Elizabeth Daingerfield Zwicky has forwarded to me a site with (yet another) little "grammar test" (a "Google Grammar Test", from Tyler Cowen) — this one has only two items — that makes me scratch my head.
(I guess I should remind you that in some quarters, "grammar" covers absolutely anything in language that can be regulated: discourse organization, syntax, word choice, morphological forms, stylistic choices, politeness formulas, punctuation, spelling, whatever. So, ahead of time, I had no idea which features of this very short passage might be seen as reprehensible. Was it, for instance, spelling homepage as a solid word, rather than as two separated words?)
Here's the passage:
Here’s what’s on Google’s home page on May 16, 2009:
Over 28,000 children drew doodles for our homepage.
Vote for the one that will appear here!
Test yourself: Can you find the two grammar errors?
and here are the answers (from Penelope Trunk):
The AP Stylebook says "over" is a way to move—a preposition. And “more than” must precede a number. Also, if you are voting for one, specific doodle, then the AP Stylebook tells you to use “which” rather than “that.”
Here I'm going to talk about the which/that issue. I'll save a return to the adverbial-over question for another time.
That vs. which in restrictive relative clauses has a history at least a century deep (the actual history is not important in the current context); we've posted about it endlessly on Language Log, arguing that both variants are available in modern standard English as restrictive relativizers. But many have denied this and propose to allow only one. The usual scheme for choosing relativizers is what I've called Fowler's Rule: that in restrictive relatives, which in non-restrictive relatives (it's more complicated than that, but this is the slogan version).
In fact, that's exactly what the AP Stylebook recommends — that in this case, which is punctuated as a restrictive — so the reference to it above is puzzling. Certainly, the AP Stylebook doesn't mention specificity or uniqueness. Here's the main part of what it says (in its current on-line version):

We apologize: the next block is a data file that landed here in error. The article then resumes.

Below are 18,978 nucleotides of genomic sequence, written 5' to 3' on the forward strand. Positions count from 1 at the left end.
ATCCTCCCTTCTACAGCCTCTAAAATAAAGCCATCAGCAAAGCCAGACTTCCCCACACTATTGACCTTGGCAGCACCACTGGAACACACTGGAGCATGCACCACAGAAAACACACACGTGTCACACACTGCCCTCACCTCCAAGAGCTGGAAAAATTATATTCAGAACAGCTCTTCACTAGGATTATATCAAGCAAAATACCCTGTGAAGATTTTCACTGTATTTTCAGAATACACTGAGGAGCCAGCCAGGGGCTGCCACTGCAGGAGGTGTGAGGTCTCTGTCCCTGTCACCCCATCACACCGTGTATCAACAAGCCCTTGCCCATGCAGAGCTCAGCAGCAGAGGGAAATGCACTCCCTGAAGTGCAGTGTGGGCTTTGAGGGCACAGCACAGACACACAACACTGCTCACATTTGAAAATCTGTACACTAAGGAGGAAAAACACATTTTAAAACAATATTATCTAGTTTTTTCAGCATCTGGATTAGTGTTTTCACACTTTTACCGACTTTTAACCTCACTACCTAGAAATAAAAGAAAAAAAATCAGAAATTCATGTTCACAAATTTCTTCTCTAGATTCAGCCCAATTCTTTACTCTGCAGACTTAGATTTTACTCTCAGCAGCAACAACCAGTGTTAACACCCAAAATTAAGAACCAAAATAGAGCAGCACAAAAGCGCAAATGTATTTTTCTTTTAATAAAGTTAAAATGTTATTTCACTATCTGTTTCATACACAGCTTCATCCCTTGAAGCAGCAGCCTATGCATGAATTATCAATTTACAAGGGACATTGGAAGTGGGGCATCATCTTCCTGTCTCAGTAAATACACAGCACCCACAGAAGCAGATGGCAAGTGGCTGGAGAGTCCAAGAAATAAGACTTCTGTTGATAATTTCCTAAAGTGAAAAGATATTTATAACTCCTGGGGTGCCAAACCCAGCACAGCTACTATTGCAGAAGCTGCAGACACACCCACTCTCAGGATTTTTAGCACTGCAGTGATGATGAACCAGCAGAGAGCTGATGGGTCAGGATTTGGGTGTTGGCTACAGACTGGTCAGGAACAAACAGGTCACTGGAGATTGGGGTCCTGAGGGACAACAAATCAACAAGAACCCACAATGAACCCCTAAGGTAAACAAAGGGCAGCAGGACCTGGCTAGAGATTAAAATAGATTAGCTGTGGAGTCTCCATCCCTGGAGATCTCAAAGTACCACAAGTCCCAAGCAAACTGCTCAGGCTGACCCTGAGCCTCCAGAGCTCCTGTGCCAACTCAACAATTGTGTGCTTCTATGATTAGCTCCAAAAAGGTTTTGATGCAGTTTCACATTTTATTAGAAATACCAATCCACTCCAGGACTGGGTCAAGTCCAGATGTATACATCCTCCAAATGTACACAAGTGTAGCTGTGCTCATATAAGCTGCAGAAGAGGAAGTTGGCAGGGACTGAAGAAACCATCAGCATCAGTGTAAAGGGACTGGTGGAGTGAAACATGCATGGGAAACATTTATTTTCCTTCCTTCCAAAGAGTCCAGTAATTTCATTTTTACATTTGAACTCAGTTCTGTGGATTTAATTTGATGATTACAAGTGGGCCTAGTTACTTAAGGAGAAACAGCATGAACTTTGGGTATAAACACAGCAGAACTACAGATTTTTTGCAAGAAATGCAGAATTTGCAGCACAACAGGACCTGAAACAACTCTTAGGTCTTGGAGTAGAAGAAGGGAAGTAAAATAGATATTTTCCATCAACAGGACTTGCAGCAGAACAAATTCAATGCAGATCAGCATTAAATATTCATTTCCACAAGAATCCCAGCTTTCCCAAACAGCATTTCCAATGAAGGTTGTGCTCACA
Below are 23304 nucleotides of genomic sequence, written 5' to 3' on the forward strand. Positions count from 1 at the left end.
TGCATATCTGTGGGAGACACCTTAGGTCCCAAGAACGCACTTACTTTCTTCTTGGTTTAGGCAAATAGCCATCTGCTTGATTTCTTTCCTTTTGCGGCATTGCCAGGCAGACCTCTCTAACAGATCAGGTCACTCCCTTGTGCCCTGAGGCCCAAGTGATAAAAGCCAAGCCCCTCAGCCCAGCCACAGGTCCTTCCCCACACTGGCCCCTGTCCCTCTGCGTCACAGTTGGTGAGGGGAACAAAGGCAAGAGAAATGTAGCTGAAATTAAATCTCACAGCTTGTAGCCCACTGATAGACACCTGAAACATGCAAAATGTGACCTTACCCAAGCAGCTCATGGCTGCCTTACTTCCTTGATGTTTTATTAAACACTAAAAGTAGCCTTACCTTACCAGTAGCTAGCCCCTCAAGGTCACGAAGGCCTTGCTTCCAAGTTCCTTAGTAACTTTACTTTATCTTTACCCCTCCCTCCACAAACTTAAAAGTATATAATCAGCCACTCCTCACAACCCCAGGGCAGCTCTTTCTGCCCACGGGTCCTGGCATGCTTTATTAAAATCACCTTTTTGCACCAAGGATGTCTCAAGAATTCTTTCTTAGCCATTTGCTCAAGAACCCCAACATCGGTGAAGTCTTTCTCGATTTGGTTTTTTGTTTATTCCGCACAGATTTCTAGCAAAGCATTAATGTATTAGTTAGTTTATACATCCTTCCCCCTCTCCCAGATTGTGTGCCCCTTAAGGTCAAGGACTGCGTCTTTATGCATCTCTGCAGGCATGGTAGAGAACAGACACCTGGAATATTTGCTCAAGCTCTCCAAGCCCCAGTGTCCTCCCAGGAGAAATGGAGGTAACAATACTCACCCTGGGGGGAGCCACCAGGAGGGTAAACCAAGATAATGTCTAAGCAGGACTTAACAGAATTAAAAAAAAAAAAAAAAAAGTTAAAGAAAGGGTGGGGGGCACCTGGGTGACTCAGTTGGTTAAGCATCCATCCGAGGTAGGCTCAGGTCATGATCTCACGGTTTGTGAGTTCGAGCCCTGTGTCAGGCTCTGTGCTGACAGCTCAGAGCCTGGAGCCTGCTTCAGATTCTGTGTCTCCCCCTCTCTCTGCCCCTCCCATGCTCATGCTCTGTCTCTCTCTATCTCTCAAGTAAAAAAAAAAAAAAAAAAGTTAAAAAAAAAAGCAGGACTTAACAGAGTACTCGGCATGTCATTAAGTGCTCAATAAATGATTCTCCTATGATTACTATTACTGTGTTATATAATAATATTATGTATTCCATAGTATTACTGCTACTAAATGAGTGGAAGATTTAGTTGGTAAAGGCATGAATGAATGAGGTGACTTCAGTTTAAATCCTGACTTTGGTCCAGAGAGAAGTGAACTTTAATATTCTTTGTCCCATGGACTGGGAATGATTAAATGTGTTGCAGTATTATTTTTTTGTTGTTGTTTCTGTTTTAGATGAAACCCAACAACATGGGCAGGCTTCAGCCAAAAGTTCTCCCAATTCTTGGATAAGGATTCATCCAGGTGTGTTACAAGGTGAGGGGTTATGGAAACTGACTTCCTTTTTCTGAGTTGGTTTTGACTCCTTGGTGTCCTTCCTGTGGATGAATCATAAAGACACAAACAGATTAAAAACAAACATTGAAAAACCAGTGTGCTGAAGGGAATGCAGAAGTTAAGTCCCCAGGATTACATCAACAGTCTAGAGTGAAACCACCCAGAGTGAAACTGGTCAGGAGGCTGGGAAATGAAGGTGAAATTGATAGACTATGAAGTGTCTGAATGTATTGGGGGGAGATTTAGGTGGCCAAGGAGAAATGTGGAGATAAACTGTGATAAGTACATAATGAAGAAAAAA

that, which (pronouns) Use that and which in referring to inanimate objects and to animals without a name. Use that for essential clauses, important to the meaning of a sentence, and without commas: I remember the day that we met. Use which for nonessential clauses, where the pronoun is less necessary, and use commas: The team, which finished last a year ago, is in first place.
(Note that this formulation folds in a recommendation against that used to refer to human beings.)
Uniquely referring NPs like the only solution to the problem can have either sort of relative:
The only solution to the problem that will satisfy them is to abandon the project. [restrictive]
The only solution to the problem, which will satisfy them, is to abandon the project. [non-restrictive]
But there's no denying that
(1) Vote for the one (doodle) that will win.
is weird, and which doesn't improve things:
(2) Vote for the one (doodle) which will win.
Making the relative clause non-restrictive makes things even worse (in this context, though you can imagine a context in which it might make sense — a context in which there is only one doodle in question):
(3) Vote for the one (doodle), which will win.
This is not an issue of grammar, but of content. The problem with (1) and (2) is that they appear to be saying that the reader should know which doodle will win, and telling the reader to vote for that one. That's just silly.
Whoever wrote the passage probably got into trouble by packaging two things into a single sentence using a relative clause:
Thing 1: Vote for one (doodle). That is, vote for your favorite doodle.
Thing 2: The winning doodle — the one with the most votes — will appear here.
You can put them together, but not with a relative clause; what you want is a coordination:
Vote for your favorite doodle, and the winner [quite probably not your favorite, out of 28,000] will appear here.
Both Thing 1 and Thing 2 involve uniqueness, but in different ways.
(4) Vote for one (doodle) that/which will appear here.
is neither grammatically nor pragmatically peculiar, but it's surely not what the Google writer had in mind, since Thing 2 implicates that only one doodle will appear on the site the Google posting links to. The non-restrictive counterpart,
(5) Vote for one (doodle), which will appear here.
is also neither grammatically nor pragmatically peculiar, but, again, it doesn't capture the writer's intent.
In the end, I suppose that most readers of the Google posting figured out its intent. I'm just saying that this was an inept way to try to get it across. That is, it's poor, but not ungrammatical, writing, and that vs. which is beside the point.